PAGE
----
The Science Of Coincidences Shows They Have More To Do With Math Than Magic
Some coincidences feel like fate. When you meet a stranger who inexplicably shares your birthday or somehow run into an acquaintance while you’re both far away from home, you’re often left asking, “What are the odds?” Well, according to math, the odds are generally pretty good. The science behind coincidences shows that these seemingly impossible occurrences are often more mathematical than magical.
In a recent episode of NPR’s Hidden Brain podcast, host Shankar Vedantam delves into the apparent "magic" of coincidence. He spoke with Joseph Mazur, a mathematician and author of Fluke: The Math and Myth of Coincidence, to give some statistical context for coincidence. Mazur attributes some of the magic to a general misconception about the number of people we each believe we know. "People think that their address book is essentially the people they know, and it turns out any address book is about one percent of the people they know in some way," Mazur said.
When you consider all the people who’ve crossed your path over the course of your life in both small and significant ways, it seems a little more likely you might run into them again at some point. Mazur says that even this type of coincidence is fairly common, estimating that about 80 percent of all the coincidences he’s heard fall under the category of seeing someone familiar in an unexpected place. While maybe not magical, there is something certainly comforting in idea that we’re connected to more people that we think.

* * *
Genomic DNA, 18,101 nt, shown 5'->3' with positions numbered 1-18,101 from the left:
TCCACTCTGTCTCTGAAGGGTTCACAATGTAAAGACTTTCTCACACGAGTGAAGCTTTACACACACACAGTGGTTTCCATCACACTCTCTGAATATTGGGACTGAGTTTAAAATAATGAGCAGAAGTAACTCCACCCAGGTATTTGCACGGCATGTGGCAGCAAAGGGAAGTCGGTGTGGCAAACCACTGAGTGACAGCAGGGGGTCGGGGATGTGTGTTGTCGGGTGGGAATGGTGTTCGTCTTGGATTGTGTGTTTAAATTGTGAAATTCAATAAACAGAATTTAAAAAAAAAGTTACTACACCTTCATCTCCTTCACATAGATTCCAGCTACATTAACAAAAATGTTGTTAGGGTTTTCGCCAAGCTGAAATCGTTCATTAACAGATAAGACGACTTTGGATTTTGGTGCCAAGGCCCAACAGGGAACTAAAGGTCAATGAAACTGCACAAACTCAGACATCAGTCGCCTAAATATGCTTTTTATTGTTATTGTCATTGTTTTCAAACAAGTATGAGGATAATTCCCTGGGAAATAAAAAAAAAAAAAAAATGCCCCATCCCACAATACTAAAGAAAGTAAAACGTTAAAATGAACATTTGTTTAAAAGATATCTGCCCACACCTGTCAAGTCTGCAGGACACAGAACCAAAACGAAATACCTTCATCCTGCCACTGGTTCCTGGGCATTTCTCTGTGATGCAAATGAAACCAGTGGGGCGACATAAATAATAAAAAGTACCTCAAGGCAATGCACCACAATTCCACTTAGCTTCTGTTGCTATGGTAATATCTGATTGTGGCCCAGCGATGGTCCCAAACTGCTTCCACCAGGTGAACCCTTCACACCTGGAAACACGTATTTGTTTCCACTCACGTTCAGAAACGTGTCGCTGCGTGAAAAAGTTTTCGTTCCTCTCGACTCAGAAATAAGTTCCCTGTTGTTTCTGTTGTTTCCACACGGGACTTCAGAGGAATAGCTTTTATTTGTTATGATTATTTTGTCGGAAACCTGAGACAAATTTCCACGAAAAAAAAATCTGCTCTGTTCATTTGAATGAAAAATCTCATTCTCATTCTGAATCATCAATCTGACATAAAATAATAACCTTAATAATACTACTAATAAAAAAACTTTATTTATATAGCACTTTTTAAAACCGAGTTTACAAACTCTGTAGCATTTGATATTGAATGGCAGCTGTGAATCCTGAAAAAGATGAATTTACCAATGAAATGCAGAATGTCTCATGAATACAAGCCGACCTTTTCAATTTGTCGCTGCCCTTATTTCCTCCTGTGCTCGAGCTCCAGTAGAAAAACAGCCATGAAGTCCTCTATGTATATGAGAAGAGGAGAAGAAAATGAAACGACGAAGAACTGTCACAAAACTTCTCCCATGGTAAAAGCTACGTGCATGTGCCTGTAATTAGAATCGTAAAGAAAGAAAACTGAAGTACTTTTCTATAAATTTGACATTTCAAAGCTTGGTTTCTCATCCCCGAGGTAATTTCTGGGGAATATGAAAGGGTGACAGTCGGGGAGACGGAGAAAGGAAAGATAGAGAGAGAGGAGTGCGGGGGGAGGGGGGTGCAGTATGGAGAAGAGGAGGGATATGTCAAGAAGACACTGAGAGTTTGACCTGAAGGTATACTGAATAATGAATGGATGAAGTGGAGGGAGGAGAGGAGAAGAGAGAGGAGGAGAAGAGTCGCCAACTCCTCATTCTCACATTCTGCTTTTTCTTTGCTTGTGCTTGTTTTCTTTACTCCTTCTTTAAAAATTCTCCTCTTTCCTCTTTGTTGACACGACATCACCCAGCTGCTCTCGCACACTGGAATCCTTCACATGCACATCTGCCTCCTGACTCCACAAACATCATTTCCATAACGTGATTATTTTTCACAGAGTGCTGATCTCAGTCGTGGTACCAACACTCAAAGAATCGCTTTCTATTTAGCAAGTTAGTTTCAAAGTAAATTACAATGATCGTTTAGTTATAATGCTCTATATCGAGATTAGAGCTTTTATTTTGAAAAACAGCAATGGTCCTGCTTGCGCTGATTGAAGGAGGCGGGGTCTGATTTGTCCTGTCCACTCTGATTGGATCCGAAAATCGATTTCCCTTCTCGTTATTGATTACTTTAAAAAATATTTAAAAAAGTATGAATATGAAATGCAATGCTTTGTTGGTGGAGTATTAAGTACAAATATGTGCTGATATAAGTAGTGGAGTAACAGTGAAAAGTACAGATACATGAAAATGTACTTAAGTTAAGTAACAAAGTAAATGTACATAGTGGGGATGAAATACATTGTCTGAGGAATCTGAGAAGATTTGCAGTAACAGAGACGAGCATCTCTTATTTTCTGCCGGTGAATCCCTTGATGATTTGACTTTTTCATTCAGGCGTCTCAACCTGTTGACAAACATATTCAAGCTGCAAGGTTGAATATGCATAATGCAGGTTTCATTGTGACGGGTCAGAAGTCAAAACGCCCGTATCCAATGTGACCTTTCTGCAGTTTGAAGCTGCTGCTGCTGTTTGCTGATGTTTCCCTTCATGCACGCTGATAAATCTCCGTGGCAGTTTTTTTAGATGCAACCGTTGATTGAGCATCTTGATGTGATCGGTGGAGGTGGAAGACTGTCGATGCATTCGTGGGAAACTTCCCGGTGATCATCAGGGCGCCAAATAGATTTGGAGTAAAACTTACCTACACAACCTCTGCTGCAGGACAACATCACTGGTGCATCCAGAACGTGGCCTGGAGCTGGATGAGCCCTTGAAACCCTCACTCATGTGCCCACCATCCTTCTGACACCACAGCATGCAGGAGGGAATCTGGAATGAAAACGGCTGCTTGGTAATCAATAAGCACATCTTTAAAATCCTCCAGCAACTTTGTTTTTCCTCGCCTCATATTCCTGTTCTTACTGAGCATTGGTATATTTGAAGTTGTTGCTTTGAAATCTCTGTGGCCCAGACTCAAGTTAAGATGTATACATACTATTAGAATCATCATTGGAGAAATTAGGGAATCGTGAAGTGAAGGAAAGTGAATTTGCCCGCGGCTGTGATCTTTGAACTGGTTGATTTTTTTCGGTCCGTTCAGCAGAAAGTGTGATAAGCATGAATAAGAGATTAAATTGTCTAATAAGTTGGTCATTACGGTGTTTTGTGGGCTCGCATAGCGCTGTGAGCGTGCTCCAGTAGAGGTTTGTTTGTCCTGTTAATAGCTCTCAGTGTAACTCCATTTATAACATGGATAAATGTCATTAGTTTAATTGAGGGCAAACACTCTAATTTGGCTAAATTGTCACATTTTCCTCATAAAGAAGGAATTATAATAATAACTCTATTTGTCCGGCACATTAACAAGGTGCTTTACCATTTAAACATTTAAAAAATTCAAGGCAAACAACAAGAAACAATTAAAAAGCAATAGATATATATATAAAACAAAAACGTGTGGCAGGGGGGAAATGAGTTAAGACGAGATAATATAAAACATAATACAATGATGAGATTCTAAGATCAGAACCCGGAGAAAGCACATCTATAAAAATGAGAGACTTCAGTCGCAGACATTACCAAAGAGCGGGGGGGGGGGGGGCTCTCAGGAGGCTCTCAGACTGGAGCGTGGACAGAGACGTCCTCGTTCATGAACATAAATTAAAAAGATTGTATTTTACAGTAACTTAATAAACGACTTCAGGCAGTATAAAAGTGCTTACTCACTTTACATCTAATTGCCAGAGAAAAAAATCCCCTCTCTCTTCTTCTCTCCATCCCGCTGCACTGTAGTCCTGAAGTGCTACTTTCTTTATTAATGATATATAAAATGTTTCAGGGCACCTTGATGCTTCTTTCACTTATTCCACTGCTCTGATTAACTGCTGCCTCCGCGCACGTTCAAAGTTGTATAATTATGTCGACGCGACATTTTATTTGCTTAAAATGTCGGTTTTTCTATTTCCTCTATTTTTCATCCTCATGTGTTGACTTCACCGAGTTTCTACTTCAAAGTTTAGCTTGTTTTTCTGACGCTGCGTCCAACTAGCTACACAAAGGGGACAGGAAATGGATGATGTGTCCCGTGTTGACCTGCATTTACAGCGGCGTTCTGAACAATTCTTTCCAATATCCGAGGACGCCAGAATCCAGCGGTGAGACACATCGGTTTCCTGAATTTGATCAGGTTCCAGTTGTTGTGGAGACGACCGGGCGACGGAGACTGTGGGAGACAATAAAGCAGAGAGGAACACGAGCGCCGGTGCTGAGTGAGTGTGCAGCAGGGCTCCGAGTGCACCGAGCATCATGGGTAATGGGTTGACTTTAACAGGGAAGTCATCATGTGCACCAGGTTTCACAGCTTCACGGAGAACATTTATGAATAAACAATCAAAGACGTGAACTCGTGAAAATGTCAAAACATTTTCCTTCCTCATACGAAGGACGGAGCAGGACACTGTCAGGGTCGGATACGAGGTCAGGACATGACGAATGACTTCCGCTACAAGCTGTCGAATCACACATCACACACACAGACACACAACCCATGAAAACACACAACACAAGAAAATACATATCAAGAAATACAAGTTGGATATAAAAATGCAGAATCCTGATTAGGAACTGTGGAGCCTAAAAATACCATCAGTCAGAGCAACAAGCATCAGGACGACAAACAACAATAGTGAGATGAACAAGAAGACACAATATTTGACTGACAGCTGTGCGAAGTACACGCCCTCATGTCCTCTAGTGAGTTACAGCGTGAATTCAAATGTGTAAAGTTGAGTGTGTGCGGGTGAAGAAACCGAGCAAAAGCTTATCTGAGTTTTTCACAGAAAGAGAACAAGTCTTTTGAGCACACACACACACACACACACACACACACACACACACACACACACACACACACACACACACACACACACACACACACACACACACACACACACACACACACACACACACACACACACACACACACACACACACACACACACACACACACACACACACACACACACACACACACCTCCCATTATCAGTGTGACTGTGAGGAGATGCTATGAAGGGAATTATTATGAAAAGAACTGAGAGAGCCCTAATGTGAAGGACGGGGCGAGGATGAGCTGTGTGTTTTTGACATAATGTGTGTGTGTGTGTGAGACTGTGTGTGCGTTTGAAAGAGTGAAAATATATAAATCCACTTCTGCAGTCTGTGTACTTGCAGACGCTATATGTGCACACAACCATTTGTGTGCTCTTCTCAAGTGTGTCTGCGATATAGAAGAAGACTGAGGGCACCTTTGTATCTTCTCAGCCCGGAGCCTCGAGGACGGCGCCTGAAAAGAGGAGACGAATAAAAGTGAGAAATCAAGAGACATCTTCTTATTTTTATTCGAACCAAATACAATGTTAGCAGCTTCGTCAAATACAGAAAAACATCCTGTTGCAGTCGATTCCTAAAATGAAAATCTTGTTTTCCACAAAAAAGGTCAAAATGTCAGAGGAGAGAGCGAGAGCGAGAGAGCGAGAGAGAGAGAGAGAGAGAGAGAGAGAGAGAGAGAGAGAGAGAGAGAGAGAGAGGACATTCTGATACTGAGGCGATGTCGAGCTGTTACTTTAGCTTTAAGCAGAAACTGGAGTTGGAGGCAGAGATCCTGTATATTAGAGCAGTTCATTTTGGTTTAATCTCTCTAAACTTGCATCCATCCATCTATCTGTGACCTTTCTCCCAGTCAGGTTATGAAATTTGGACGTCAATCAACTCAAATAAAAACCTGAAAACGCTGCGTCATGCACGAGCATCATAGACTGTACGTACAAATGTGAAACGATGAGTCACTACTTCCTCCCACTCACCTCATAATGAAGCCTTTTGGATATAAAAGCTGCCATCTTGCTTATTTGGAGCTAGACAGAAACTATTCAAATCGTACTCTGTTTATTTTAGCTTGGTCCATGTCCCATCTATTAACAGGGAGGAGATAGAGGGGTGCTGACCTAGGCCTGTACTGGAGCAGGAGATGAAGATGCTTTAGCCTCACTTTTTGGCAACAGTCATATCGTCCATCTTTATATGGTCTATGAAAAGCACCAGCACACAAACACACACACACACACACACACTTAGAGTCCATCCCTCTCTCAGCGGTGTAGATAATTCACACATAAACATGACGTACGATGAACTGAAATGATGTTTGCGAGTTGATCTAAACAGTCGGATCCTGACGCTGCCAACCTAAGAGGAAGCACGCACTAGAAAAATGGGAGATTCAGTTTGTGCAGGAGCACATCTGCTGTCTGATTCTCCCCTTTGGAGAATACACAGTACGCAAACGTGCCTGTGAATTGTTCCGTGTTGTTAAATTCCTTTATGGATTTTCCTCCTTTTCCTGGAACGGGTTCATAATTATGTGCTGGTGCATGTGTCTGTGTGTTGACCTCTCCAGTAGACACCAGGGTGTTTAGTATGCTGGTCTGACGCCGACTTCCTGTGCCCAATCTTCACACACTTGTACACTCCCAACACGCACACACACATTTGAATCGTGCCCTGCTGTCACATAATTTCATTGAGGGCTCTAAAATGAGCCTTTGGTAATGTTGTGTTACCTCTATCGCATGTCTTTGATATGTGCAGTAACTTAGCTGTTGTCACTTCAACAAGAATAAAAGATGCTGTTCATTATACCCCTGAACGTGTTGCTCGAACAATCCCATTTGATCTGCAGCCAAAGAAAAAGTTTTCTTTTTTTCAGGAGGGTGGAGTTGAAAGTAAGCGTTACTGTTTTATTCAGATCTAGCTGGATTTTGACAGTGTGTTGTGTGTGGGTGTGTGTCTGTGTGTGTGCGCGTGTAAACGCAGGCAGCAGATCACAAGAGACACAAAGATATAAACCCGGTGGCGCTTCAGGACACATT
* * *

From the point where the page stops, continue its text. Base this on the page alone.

I, like most humans, enjoy a good story about coincidence. One of my favorites is this one about a couple whose paths crossed years before they met. While looking through old family photos for their wedding video, Donna Voutsinas came across a picture of her 5-year-old self and her siblings posing at Disney World only to realize that Alex Voutsinas, her husband-to-be, and his father were also in the background of the picture, walking by the exact moment the photo was taken. Bananas, right? Well, it became a little less so when I learned an almost identical incident (seeing a spouse-to-be in the background of a old home video while at a theme park) has also happened to at least one other couple.
An article in The Atlantic looked at aforementioned birthday conundrum — that is, finding out you and a stranger were born on the same day. If you’re wondering, “How many people need to be in a room before there’s a 50/50 chance that two of them will share the same birthday?”, the answer is 23. However, it doesn’t answer to the question, “Do statisticians have to math the magic out of everything?”
In addition to our brain being programmed to find patterns, math is kind of everywhere. There are endless examples of math in nature that show patterns pop up at every scientific scale. While not supernatural in the science-can’t-explain-it sense, I’d argue there’s something miraculous about the patterned way the world works.
In the Hidden Brain episode, Vedantam also interviews Nick Epley, professor of behavioral science and author of Mindwise: How We Understand What Others Think, Believe, Feel, and Want. Epley says seeing coincidences is simply a facet of being human, stating, “This general tendency to explain behaviors in terms of purpose or intent or meaning is often quite a successful thing to do.” Given that we, human beings, exist with other human beings who function with intentionality and goals, it’s often helpful and even necessary to find these types of patterns. Epley believes it’s “a good way to learn about other people.”
So, can you derive meaning from running into your crush from second grade at the supermarket? I mean, not in an ~*it’s fate*~ kind of way. But maybe it can be a nice, little reminder that the world is slightly smaller than you thought and the chances of finding a familiar face wherever you go is pretty good. There is something certainly magical about that.